On 15 October 2017 at 15:49, Nathaniel Smith <njs@pobox.com> wrote:
It's not like this is a new and weird concept in Python either -- e.g.
when you raise an exception, the relevant 'except' block is determined
based on where the 'raise' happens (the runtime stack), not where the
'raise' was written:

try:
    def foo():
        raise RuntimeError
except RuntimeError:
    print("this is not going to execute, because Python doesn't work that way")
foo()

Exactly - this is a better formulation of what I was trying to get at when I said that we want the semantics of context variables in synchronous code to reliably align with the semantics of the synchronous call stack as it appears in an exception traceback.

Attempting a pithy summary of PEP 550's related semantics for use in explanations to folks that don't care about all the fine details:

    The currently active execution context aligns with the expected flow of exception handling for any exceptions raised in the code being executed.

And with a bit more detail:

* If the code in question will see the exceptions your code raises, then your code will also be able to see the context variables that it defined or set
* By default, this relationship is symmetrical, such that if your code will see the exceptions that other code raises as a regular Python exception, then you will also see the context changes that that code makes.
* However, APIs and language features that enable concurrent code execution within a single operating system level thread (like event loops, coroutines and generators) may break that symmetry to avoid context variable management conflicts between concurrently executing code. This is the key behavioural difference between context variables (which enable this by design) and thread local variables (which don't).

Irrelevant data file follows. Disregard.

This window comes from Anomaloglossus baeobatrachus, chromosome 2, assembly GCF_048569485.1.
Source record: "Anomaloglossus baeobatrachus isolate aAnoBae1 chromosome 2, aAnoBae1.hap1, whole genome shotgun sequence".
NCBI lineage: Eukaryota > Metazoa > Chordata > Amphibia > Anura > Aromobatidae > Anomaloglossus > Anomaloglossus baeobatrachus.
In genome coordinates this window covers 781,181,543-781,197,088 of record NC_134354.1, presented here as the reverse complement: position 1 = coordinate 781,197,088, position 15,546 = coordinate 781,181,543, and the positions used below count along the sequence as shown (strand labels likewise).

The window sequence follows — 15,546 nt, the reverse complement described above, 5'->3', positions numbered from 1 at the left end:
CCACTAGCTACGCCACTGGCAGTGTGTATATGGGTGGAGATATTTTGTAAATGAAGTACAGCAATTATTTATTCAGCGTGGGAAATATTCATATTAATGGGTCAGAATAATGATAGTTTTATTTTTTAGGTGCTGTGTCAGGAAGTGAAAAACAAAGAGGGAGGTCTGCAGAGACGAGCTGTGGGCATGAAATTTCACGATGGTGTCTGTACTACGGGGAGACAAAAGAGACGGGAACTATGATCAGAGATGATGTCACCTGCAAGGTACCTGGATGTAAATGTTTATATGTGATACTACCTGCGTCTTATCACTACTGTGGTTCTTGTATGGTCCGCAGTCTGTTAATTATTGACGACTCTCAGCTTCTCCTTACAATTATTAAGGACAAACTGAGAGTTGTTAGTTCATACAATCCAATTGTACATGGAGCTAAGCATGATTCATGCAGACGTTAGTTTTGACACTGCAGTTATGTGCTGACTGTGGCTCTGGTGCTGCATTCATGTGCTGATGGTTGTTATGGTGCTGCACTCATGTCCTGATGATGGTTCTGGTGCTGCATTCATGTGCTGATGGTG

* Pretty much everything else in the PEP 550 API design is a lower level performance optimisation detail to make management of this dynamic state sharing efficient in event-driven code

Even PEP 550's proposal for how yield would work aligns with that "the currently active execution context is the inverse of how exceptions will flow" notion: the idea there is that if a context manager's __exit__ method wouldn't see an exception raised by a piece of code, then that piece of code also shouldn't be able to see any context variable changes made by that context manager's __enter__ method (since the changes may not get reverted correctly on failure in that case).

Exceptions raised in a for loop body *don't* typically get thrown back into the body of the generator-iterator, so generator-iterators' context variable changes should be reverted at their yield points.

By contrast, exceptions raised in a with statement body *do* get thrown back into the body of a generator decorated with contextlib.contextmanager, so those context variable changes should *not* be reverted at yield points, and instead left for __exit__ to handle.

Similarly, coroutines are in the exception handling path for the other coroutines they call (just like regular functions), so those coroutines should share an execution context rather than each having their own.

All of that leads to it being specifically APIs that already need to do special things to account for exception handling flows within a single thread (e.g. asyncio.gather, asyncio.ensure_future, contextlib.contextmanager) that are likely to have to put some thought into how they will impact the active execution context.

Code for which the existing language level exception handling semantics already work just fine should then also be able to rely on the default execution context management semantics.

Cheers,
Nick.

--
Nick Coghlan   |   ncoghlan@gmail.com   |   Brisbane, Australia